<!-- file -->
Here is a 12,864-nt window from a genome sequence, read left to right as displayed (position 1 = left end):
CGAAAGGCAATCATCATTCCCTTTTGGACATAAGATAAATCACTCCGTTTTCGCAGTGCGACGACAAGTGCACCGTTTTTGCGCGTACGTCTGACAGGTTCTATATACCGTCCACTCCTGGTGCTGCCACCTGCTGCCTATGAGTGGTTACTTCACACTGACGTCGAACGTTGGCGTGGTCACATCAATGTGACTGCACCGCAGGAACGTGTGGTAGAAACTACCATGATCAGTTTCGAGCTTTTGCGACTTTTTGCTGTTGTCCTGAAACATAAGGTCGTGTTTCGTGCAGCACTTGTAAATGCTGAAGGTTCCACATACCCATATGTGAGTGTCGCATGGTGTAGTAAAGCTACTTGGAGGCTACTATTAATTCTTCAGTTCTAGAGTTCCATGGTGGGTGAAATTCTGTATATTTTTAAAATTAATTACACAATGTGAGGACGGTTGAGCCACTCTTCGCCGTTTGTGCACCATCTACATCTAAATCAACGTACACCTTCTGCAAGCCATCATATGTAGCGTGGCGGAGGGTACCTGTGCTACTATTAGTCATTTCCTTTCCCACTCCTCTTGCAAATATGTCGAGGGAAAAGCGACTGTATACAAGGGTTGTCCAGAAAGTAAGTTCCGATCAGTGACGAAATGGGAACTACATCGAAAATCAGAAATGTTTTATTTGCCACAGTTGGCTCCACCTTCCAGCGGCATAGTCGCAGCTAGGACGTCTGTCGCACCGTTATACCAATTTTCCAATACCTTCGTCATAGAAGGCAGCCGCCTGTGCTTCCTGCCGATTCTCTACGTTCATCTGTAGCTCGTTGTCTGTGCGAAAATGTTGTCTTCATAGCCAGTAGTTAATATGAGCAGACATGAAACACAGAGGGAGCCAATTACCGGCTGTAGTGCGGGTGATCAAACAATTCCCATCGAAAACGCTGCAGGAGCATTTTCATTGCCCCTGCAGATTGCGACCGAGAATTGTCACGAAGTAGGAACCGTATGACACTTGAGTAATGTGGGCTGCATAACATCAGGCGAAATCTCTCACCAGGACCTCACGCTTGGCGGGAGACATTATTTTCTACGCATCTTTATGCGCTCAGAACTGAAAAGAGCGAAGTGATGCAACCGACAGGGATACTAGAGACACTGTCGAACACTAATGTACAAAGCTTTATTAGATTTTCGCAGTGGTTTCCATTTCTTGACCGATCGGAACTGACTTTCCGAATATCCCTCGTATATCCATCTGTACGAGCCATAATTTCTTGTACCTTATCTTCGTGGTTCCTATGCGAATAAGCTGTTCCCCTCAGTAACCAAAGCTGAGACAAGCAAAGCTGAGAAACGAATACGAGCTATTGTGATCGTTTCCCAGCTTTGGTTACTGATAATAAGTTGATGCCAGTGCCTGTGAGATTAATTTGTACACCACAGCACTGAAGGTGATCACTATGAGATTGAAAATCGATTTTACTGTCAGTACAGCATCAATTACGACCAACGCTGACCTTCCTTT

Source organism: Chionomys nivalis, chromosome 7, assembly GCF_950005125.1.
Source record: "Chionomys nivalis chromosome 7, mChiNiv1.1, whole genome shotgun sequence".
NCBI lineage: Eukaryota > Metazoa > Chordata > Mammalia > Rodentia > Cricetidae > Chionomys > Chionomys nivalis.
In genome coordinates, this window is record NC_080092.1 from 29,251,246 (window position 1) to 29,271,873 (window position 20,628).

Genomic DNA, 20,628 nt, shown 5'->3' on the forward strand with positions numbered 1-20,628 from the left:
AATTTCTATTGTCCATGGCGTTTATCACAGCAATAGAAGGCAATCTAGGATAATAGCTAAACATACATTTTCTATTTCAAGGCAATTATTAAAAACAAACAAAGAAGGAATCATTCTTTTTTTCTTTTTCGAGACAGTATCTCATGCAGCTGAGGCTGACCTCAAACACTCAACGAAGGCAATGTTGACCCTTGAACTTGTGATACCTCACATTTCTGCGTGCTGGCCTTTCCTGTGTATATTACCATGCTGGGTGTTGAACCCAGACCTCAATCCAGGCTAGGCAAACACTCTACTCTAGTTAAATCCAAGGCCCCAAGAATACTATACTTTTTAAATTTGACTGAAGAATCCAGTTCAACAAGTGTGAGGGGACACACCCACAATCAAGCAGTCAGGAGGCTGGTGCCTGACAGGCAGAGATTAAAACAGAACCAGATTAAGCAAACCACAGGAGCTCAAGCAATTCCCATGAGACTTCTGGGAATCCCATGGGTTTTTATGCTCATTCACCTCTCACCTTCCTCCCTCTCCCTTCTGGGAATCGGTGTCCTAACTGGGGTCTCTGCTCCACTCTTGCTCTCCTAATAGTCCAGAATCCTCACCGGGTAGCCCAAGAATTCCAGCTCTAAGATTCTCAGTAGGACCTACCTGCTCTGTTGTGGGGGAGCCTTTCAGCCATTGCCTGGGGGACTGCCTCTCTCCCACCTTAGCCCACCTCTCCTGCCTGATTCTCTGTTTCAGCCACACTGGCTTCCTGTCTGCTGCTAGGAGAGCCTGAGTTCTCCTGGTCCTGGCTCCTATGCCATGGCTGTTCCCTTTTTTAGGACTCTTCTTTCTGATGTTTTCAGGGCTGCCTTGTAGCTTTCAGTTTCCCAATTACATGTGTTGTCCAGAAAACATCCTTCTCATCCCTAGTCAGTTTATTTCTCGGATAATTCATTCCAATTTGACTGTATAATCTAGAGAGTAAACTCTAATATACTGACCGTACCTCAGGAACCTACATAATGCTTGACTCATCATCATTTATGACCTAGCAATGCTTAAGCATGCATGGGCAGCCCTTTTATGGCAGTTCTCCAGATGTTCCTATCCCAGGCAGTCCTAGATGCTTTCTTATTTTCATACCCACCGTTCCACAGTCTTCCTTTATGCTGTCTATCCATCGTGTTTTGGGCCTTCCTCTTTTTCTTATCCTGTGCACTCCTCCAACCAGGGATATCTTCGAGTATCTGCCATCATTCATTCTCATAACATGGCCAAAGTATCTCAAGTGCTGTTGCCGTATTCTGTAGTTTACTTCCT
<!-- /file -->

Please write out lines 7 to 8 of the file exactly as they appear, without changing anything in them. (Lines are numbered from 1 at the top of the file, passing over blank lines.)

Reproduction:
Genomic DNA, 20,628 nt, shown 5'->3' on the forward strand with positions numbered 1-20,628 from the left:
AATTTCTATTGTCCATGGCGTTTATCACAGCAATAGAAGGCAATCTAGGATAATAGCTAAACATACATTTTCTATTTCAAGGCAATTATTAAAAACAAACAAAGAAGGAATCATTCTTTTTTTCTTTTTCGAGACAGTATCTCATGCAGCTGAGGCTGACCTCAAACACTCAACGAAGGCAATGTTGACCCTTGAACTTGTGATACCTCACATTTCTGCGTGCTGGCCTTTCCTGTGTATATTACCATGCTGGGTGTTGAACCCAGACCTCAATCCAGGCTAGGCAAACACTCTACTCTAGTTAAATCCAAGGCCCCAAGAATACTATACTTTTTAAATTTGACTGAAGAATCCAGTTCAACAAGTGTGAGGGGACACACCCACAATCAAGCAGTCAGGAGGCTGGTGCCTGACAGGCAGAGATTAAAACAGAACCAGATTAAGCAAACCACAGGAGCTCAAGCAATTCCCATGAGACTTCTGGGAATCCCATGGGTTTTTATGCTCATTCACCTCTCACCTTCCTCCCTCTCCCTTCTGGGAATCGGTGTCCTAACTGGGGTCTCTGCTCCACTCTTGCTCTCCTAATAGTCCAGAATCCTCACCGGGTAGCCCAAGAATTCCAGCTCTAAGATTCTCAGTAGGACCTACCTGCTCTGTTGTGGGGGAGCCTTTCAGCCATTGCCTGGGGGACTGCCTCTCTCCCACCTTAGCCCACCTCTCCTGCCTGATTCTCTGTTTCAGCCACACTGGCTTCCTGTCTGCTGCTAGGAGAGCCTGAGTTCTCCTGGTCCTGGCTCCTATGCCATGGCTGTTCCCTTTTTTAGGACTCTTCTTTCTGATGTTTTCAGGGCTGCCTTGTAGCTTTCAGTTTCCCAATTACATGTGTTGTCCAGAAAACATCCTTCTCATCCCTAGTCAGTTTATTTCTCGGATAATTCATTCCAATTTGACTGTATAATCTAGAGAGTAAACTCTAATATACTGACCGTACCTCAGGAACCTACATAATGCTTGACTCATCATCATTTATGACCTAGCAATGCTTAAGCATGCATGGGCAGCCCTTTTATGGCAGTTCTCCAGATGTTCCTATCCCAGGCAGTCCTAGATGCTTTCTTATTTTCATACCCACCGTTCCACAGTCTTCCTTTATGCTGTCTATCCATCGTGTTTTGGGCCTTCCTCTTTTTCTTATCCTGTGCACTCCTCCAACCAGGGATATCTTCGAGTATCTGCCATCATTCATTCTCATAACATGGCCAAAGTATCTCAAGTGCTGTTGCCGTATTCTGTAGTTTACTTCCT